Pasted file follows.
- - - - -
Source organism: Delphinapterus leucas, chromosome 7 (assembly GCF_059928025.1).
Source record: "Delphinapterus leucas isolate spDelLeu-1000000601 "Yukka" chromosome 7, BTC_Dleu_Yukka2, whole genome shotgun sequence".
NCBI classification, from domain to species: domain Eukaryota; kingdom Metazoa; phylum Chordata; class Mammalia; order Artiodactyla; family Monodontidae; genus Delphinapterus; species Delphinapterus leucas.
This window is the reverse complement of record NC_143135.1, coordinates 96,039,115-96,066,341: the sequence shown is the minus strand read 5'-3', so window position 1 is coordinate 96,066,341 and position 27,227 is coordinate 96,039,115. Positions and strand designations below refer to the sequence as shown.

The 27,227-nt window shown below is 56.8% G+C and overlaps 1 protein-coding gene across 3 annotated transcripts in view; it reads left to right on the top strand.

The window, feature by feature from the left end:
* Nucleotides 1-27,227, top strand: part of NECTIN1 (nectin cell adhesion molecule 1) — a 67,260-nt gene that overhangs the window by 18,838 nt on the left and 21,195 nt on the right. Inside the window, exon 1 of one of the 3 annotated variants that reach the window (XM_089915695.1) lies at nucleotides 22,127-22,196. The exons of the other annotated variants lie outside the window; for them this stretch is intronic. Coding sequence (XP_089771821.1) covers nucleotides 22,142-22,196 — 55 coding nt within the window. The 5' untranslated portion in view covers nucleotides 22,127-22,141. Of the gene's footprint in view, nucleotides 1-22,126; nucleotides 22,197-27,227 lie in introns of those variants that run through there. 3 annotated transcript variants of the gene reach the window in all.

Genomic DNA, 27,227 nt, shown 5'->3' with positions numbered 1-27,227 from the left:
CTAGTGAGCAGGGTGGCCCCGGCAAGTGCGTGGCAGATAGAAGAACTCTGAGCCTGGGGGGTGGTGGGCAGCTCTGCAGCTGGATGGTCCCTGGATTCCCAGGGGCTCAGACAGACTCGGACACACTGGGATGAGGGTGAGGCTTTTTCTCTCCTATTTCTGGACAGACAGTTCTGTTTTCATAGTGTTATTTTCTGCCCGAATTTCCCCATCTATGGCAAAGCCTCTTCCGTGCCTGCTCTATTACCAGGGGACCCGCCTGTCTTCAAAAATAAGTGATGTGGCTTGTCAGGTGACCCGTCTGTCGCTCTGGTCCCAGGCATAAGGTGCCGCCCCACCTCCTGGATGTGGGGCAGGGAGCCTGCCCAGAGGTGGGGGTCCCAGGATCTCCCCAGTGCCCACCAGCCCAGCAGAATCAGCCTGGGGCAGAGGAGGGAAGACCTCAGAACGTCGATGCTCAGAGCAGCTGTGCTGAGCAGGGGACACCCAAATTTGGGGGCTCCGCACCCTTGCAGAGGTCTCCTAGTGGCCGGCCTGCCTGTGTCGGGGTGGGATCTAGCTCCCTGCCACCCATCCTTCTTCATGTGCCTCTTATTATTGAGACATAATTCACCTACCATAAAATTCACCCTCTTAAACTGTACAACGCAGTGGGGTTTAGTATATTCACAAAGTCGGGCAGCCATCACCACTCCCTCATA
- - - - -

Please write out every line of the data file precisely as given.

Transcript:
Source organism: Delphinapterus leucas, chromosome 7 (assembly GCF_059928025.1).
Source record: "Delphinapterus leucas isolate spDelLeu-1000000601 "Yukka" chromosome 7, BTC_Dleu_Yukka2, whole genome shotgun sequence".
NCBI classification, from domain to species: domain Eukaryota; kingdom Metazoa; phylum Chordata; class Mammalia; order Artiodactyla; family Monodontidae; genus Delphinapterus; species Delphinapterus leucas.
This window is the reverse complement of record NC_143135.1, coordinates 96,039,115-96,066,341: the sequence shown is the minus strand read 5'-3', so window position 1 is coordinate 96,066,341 and position 27,227 is coordinate 96,039,115. Positions and strand designations below refer to the sequence as shown.

The 27,227-nt window shown below is 56.8% G+C and overlaps 1 protein-coding gene across 3 annotated transcripts in view; it reads left to right on the top strand.

The window, feature by feature from the left end:
* Nucleotides 1-27,227, top strand: part of NECTIN1 (nectin cell adhesion molecule 1) — a 67,260-nt gene that overhangs the window by 18,838 nt on the left and 21,195 nt on the right. Inside the window, exon 1 of one of the 3 annotated variants that reach the window (XM_089915695.1) lies at nucleotides 22,127-22,196. The exons of the other annotated variants lie outside the window; for them this stretch is intronic. Coding sequence (XP_089771821.1) covers nucleotides 22,142-22,196 — 55 coding nt within the window. The 5' untranslated portion in view covers nucleotides 22,127-22,141. Of the gene's footprint in view, nucleotides 1-22,126; nucleotides 22,197-27,227 lie in introns of those variants that run through there. 3 annotated transcript variants of the gene reach the window in all.

Genomic DNA, 27,227 nt, shown 5'->3' with positions numbered 1-27,227 from the left:
CTAGTGAGCAGGGTGGCCCCGGCAAGTGCGTGGCAGATAGAAGAACTCTGAGCCTGGGGGGTGGTGGGCAGCTCTGCAGCTGGATGGTCCCTGGATTCCCAGGGGCTCAGACAGACTCGGACACACTGGGATGAGGGTGAGGCTTTTTCTCTCCTATTTCTGGACAGACAGTTCTGTTTTCATAGTGTTATTTTCTGCCCGAATTTCCCCATCTATGGCAAAGCCTCTTCCGTGCCTGCTCTATTACCAGGGGACCCGCCTGTCTTCAAAAATAAGTGATGTGGCTTGTCAGGTGACCCGTCTGTCGCTCTGGTCCCAGGCATAAGGTGCCGCCCCACCTCCTGGATGTGGGGCAGGGAGCCTGCCCAGAGGTGGGGGTCCCAGGATCTCCCCAGTGCCCACCAGCCCAGCAGAATCAGCCTGGGGCAGAGGAGGGAAGACCTCAGAACGTCGATGCTCAGAGCAGCTGTGCTGAGCAGGGGACACCCAAATTTGGGGGCTCCGCACCCTTGCAGAGGTCTCCTAGTGGCCGGCCTGCCTGTGTCGGGGTGGGATCTAGCTCCCTGCCACCCATCCTTCTTCATGTGCCTCTTATTATTGAGACATAATTCACCTACCATAAAATTCACCCTCTTAAACTGTACAACGCAGTGGGGTTTAGTATATTCACAAAGTCGGGCAGCCATCACCACTCCCTCATA